Debit and Alternative Products
The Evolution of Debit:
NEW RESEARCH REPORT BY MERCATOR ADVISORY GROUP
Poised for Aggressive Growth
VISA, MasterCard, Wal-Mart, First Data, and Concord, to name only a few, are playing hardball, as is evident in the Wal-Mart settlement, the FDC/VISA legal imbroglio, and VISA's loss of $1.3B. In its new report "The Evolution of Debit: Poised for Aggressive Growth" the Mercator Advisory Group reviews the issues that make the Debit Industry a legal and economic battleground and predicts how the industry will grow.
Tim Sloane, author of the report, says that, "the traditional credit card associations remain in a dominant position but are fighting hard to maintain control against significant new market entrants. The competition include the Online Debit Network suppliers who are stealing market share and large merchants that, through consolidation, now directly influence the spending habits of a large number of consumers using loyalty programs."
According to this report, the associations still control the bulk of all transaction volume and are well positioned to influence consumers towards the debt instruments that favor consortia members, but the Wal-Mart settlement and other current litigation makes the future far from certain.
This report maps the flow of consumer spending and discovers that US Online and Offline Debit continue to evolve into a significant consumer option at the point-of-sale; primarily because of high merchant acceptance and an increasing number of issuer incentives that promote consumer adoption. It is becoming clear that merchants are a force this industry must reckon with, and by reviewing the post Wal-Mart fee structures and contractual relationships this report demonstrate the new found power of the merchant.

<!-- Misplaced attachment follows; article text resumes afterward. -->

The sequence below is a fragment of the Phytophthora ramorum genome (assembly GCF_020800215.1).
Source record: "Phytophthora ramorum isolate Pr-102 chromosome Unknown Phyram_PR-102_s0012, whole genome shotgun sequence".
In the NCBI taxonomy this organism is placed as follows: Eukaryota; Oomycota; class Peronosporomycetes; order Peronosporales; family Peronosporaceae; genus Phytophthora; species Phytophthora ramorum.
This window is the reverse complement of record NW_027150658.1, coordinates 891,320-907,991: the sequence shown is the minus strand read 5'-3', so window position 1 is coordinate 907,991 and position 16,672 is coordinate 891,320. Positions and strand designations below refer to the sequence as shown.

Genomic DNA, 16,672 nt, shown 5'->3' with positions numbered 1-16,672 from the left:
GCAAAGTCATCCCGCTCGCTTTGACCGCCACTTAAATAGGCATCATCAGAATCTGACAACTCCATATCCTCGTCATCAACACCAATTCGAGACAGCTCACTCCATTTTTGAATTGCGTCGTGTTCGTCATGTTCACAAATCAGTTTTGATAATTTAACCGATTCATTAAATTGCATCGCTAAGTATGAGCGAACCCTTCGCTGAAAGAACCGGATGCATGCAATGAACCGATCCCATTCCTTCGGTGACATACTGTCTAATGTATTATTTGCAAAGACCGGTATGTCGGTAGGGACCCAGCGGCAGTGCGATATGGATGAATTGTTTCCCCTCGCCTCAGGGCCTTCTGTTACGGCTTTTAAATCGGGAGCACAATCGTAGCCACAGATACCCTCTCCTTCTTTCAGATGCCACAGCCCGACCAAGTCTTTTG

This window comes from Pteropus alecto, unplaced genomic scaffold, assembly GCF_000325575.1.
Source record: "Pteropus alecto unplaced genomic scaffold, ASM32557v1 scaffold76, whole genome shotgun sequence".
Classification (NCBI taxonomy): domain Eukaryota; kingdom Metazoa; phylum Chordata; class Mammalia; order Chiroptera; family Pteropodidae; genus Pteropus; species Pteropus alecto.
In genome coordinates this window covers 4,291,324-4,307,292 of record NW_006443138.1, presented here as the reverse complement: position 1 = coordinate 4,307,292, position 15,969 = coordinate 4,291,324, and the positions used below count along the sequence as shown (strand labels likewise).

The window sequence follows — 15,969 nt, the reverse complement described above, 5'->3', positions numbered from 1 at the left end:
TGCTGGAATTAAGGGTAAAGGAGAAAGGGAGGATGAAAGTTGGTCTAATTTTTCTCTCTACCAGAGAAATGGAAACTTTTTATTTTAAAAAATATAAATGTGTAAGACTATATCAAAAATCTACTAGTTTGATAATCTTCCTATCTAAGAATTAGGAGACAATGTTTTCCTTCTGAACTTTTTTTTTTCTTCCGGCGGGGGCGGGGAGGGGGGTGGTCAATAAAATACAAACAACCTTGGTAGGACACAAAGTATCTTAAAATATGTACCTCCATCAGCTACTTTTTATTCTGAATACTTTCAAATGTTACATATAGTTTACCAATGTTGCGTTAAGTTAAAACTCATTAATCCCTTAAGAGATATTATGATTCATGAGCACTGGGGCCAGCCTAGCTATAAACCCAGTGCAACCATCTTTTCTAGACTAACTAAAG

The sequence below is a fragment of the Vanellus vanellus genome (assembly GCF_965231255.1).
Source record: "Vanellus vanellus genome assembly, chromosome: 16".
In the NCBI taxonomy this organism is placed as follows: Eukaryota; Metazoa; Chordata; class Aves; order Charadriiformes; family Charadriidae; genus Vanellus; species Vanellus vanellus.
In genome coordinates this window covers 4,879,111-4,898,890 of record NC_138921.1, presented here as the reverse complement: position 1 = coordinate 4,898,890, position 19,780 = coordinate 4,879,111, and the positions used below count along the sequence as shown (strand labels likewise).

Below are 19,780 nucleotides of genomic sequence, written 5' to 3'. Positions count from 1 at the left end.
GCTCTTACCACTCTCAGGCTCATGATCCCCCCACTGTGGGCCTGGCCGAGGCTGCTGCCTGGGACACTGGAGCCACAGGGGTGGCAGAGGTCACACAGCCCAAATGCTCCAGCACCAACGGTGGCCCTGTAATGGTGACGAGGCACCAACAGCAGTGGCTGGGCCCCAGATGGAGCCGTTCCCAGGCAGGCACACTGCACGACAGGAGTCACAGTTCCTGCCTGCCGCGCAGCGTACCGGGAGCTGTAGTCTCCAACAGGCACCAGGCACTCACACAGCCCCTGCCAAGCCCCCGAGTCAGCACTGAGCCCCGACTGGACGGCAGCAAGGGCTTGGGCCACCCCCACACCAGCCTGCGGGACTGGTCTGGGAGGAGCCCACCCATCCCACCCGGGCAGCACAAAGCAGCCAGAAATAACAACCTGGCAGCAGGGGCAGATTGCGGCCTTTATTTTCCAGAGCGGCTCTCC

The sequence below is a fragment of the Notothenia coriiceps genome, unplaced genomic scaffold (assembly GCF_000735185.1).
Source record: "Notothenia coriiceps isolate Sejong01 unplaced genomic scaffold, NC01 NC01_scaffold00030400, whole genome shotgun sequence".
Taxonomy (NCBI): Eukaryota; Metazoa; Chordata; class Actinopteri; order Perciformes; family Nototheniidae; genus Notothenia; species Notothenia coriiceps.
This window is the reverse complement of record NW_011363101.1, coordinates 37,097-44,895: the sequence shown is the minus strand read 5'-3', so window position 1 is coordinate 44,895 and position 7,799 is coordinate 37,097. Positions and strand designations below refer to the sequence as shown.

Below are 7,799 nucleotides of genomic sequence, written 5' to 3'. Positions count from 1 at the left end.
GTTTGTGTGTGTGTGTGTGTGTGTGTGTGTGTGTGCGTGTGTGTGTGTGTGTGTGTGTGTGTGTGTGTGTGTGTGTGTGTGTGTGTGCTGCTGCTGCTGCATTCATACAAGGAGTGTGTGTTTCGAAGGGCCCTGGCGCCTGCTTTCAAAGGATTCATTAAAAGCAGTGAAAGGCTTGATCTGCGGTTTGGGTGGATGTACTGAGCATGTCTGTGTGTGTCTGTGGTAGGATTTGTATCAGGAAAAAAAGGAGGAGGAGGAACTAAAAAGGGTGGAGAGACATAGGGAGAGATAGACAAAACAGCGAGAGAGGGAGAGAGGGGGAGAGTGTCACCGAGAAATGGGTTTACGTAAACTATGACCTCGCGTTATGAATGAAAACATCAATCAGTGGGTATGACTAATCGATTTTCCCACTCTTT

The EFT Networks are also flexing their muscles in this post Wal-Mart era. The report documents the increase in fees these networks charge and how the fees create new challenges for this historically merchant-favored online debit transaction settlement environment. The merchant influence through the Wal-Mart settlement on the offline fee structure, coupled with the responding rise in online debit, indicates the dynamic nature of this market and why it must be closely monitored.
The report goes on to predict growth that favors the associations. While the growth rate for Offline Debit declined recently and gives the appearance of leveling off at ~20%, but Mercator Advisory Group projects the growth rate will soon increase again. Association members have a powerful influence over consumer behavior through signature-only loyalty programs and can influence merchants through rate reductions like those just introduced. Mercator Advisory Group predicts growth of 19% (compounded annually) from 2002-2005 for debit in the US and provides a breakout of online vs. offline and POS payment percentages (see exhibits 16 & 17).
"The Evolution of Debit: Poised for Aggressive Growth" explains the industry battles taking place, reviews the history that brings the industry to this point, the fee structures that simultaneously create alliances and competitors out of participants, and presents current transaction volumes and forecasts. A related report, "The Battle for the US Consumer: FDC, Wal-Mart and the Future of The Payments Industry" drills down into the major legal battles impacting the Debt Industry, the events that lead up to the Wal-Mart decision, provides a concise review of how the Wal-Mart decision impacted industry fees and contracts, and analyses the potential long-term impact.
This report contains 24 pages and 22 exhibits.
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